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Object of the Week

‘Miniature from the Tower of Babel’, 2015

Barnaby Barford

By TDE Editorial Team / 11th November 2020
Barnaby Barford, 'Miniature from the Tower of Babel', 2015 COURTESY: Barnaby Barford / PHOTOGRAPH: Dan Fontanelli

Barnaby Barford, ‘Miniature from the Tower of Babel’, 2015
COURTESY: Barnaby Barford / PHOTOGRAPH: Dan Fontanelli

THIS WEEK’S OBJECT is a conceptual artwork that has its roots in craft and industrial design. It is up for sale as part of a single lot of eleven miniature slip-moulded buildings, each depicting a London shop-front, the image a photograph transfer printed onto the model. They were created for Barford’s celebrated installation, ‘Tower of Babel’, in the Victoria and Albert Museum. That Tower was a portrait of London – a teeming termite mound of commerce – as Barford saw it, in 2015, when the project was installed. He is not a shopper himself, but sees bemusedly how shopping has become our national pastime. As he said at the time, “London doesn’t look like Big Ben or St Paul’s, it looks like this. These shops are the wallpaper of our streets. This is London.”

The individual object itself is born out of Barnaby Barford’s interest in industrially-made ceramics and the history of decorative arts. A student at the Royal College of Arts, it was not the handling of clay that excited him, but what you could do with moulds and repetition. His first artworks were created from found objects and antique figurines, repainted and repurposed for subversive ends. Items teetering on kitsch became elements within satirical scenarios, their sweetness belying the kick of social or political comment. This miniature shares with those rescued figurines a respect and affection for industrial process. It was made in Stoke on Trent, the historic capital of British ceramics, in bone china, that quintessentially British product (the invention of Josiah Spode The Second around 1800). And it is beautifully finished – the edges touched up by hand with paint once the photographic image has been transferred, before the final firing. It shares a form with countless cute ceramic cottages and castles sold in gift shops around the country.

Barnaby Barford, '12 individual bone china buildings from the Tower of Babel', 2015 COURTESY: Barnaby Barford / PHOTOGRAPH: Dan Fontanelli

Barnaby Barford, ’12 individual bone china buildings from the Tower of Babel’, 2015
COURTESY: Barnaby Barford / PHOTOGRAPH: Dan Fontanelli

But what transforms the meaning of Barford’s building, beyond the obvious first shock of its contemporary decoration, is its place within Barford’s project. The artist cycled over 1,000 miles through London to photograph over 6,000 shop fronts, from High Barnet to Catford, from Hanwell to Manor Park. This became a massive exercise in social history, capturing the wildly various cultural make-up of this diverse city, with its dramatic discrepancies of wealth, and divergencies of taste and habit. Where the Tower of Babel was an act of hubris which God punished – by scattering human beings and separating them by language – London’s sprawling metropolis is a humble, ad hoc, accidental construction of individuals drawn from myriad races, speaking myriad languages. But Barford is no sentimentalist, so the Tower displayed graphically the hierarchies implicit in the city’s geography. He placed the boarded-up and abandoned shops in the bottom layer, leaving for the pinnacle Mayfair auction houses and other luxury emporia. Moreover, the prices of these individual buildings (sold to benefit the V&A), were set not according to the prestige of the artist, or the size of the object, but according to where they were placed on the pyramid: from £95 to £6,000, rising by minute gradations, just like the London property market. As we all know, London’s wealth, indeed the whole British economy, is driven by our national love of shopping for houses.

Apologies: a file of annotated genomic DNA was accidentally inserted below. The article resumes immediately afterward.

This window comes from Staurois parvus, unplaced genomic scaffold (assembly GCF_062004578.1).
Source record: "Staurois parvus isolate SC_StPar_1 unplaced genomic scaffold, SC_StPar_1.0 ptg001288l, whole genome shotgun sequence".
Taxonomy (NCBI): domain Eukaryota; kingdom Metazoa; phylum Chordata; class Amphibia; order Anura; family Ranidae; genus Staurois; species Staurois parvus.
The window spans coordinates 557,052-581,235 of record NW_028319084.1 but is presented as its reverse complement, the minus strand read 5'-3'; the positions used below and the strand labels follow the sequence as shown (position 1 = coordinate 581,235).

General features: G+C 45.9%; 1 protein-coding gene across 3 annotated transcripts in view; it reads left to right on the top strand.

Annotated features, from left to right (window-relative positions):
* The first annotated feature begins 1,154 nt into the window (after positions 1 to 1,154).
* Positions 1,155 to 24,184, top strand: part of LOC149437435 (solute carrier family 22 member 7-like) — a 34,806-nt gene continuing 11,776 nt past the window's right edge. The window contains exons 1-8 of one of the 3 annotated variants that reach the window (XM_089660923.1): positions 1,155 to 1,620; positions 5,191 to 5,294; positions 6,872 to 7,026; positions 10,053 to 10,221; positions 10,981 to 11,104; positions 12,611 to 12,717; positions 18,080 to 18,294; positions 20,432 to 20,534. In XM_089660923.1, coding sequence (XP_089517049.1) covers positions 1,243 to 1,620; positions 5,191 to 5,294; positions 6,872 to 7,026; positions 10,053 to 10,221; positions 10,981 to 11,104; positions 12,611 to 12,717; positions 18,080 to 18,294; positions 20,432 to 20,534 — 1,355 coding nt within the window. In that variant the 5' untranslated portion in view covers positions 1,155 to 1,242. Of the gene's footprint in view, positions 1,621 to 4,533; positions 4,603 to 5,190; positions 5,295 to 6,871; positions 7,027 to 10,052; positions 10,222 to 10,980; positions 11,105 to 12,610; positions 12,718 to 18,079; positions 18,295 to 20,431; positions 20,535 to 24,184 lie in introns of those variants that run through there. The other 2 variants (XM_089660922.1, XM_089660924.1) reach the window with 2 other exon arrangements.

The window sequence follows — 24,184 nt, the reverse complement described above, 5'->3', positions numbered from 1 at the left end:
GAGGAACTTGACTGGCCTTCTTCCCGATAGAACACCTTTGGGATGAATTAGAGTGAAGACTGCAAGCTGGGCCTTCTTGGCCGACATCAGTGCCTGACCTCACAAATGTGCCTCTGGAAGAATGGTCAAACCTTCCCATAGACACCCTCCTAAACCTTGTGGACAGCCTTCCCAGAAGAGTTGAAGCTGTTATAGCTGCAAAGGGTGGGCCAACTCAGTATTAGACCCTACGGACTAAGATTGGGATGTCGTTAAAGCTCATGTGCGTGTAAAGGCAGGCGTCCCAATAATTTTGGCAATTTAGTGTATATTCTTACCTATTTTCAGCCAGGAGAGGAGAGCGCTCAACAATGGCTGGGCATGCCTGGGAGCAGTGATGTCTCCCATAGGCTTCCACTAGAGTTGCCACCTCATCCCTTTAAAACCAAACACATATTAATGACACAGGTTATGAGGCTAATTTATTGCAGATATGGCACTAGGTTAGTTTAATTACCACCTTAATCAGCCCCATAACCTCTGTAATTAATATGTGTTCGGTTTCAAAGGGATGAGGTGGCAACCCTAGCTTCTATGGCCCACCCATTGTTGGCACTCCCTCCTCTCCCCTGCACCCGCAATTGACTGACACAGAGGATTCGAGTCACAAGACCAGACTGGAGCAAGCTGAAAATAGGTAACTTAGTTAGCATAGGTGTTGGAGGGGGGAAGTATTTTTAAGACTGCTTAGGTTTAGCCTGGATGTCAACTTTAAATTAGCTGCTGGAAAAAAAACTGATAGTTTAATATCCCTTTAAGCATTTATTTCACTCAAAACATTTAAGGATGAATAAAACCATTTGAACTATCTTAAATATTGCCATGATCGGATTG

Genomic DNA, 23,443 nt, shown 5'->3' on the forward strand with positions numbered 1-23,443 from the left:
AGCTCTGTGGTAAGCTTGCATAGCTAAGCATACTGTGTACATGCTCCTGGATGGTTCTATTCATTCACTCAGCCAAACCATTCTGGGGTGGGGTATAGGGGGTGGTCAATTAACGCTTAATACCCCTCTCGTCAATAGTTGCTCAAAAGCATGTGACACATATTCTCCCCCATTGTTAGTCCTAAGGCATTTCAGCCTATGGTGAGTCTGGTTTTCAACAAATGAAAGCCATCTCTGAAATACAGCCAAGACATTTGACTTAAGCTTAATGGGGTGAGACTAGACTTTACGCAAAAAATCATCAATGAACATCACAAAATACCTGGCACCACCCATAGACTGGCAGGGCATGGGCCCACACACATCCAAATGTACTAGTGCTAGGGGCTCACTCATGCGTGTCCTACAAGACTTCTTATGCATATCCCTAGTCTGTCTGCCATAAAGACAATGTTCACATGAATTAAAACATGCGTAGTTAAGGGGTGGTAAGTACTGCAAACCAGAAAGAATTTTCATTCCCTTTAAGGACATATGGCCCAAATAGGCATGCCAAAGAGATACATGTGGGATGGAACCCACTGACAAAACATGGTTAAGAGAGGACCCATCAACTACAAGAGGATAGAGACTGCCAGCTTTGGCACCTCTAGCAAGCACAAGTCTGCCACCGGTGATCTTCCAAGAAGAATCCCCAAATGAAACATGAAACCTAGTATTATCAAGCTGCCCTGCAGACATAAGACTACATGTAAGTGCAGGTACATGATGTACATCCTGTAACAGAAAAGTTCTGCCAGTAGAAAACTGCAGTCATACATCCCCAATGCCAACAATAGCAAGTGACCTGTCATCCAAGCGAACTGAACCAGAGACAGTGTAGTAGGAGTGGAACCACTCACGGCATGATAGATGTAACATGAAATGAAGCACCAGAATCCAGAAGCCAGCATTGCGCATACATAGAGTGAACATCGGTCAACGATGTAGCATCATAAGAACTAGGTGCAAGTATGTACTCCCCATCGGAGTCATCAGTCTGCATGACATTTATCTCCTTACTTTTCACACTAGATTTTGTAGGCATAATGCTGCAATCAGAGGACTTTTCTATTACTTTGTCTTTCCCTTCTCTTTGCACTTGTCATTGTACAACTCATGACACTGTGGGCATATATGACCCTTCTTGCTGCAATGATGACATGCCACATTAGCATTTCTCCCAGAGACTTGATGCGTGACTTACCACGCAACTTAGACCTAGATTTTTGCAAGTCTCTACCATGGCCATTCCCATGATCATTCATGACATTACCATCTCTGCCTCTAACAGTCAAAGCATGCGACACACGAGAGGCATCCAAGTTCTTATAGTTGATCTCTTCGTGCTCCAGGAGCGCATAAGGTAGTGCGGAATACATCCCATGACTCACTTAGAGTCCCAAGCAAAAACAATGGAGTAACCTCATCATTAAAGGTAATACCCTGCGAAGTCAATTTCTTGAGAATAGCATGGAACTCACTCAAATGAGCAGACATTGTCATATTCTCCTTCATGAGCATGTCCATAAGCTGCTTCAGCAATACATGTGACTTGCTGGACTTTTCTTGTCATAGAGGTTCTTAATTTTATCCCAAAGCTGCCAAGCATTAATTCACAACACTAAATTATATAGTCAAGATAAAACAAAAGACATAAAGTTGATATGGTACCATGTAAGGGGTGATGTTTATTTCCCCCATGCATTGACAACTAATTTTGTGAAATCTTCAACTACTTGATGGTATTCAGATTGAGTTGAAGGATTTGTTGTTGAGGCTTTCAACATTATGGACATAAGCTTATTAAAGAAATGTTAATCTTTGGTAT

The eleven buildings on sale now were Barford’s response to ceramic artist Kate Malone MBE’s call to contribute to the charity auction FiredUP4, which is raising funds to provide pottery studios, equipment and training to two OnSide Youth Zones. The sale, run by ceramic specialists Maak, now open online, ends on Thursday 19th November. 32 leading British ceramicists were invited to make something with 3 kg of clay, but, as Barford says wryly, “I don’t really make anything with clay, myself,” so he has offered 3 kg of buildings. Worth their weight in gold, I would say.

Barnaby Barford –  is best known for his sculptural work using ceramics in unexpected ways.

David Gill – has been exhibiting contemporary art and design by leading international artists for over 30 years in London.

FiredUP4 – an auction of contemporary ceramics to raise invaluable funds to facilitate pottery studios in two Youth Zones in Chorley and Wigan.

Maak – a specialist art consultancy dedicated to contemporary ceramics with regular auctions featuring works by the leading names in studio pottery.

 

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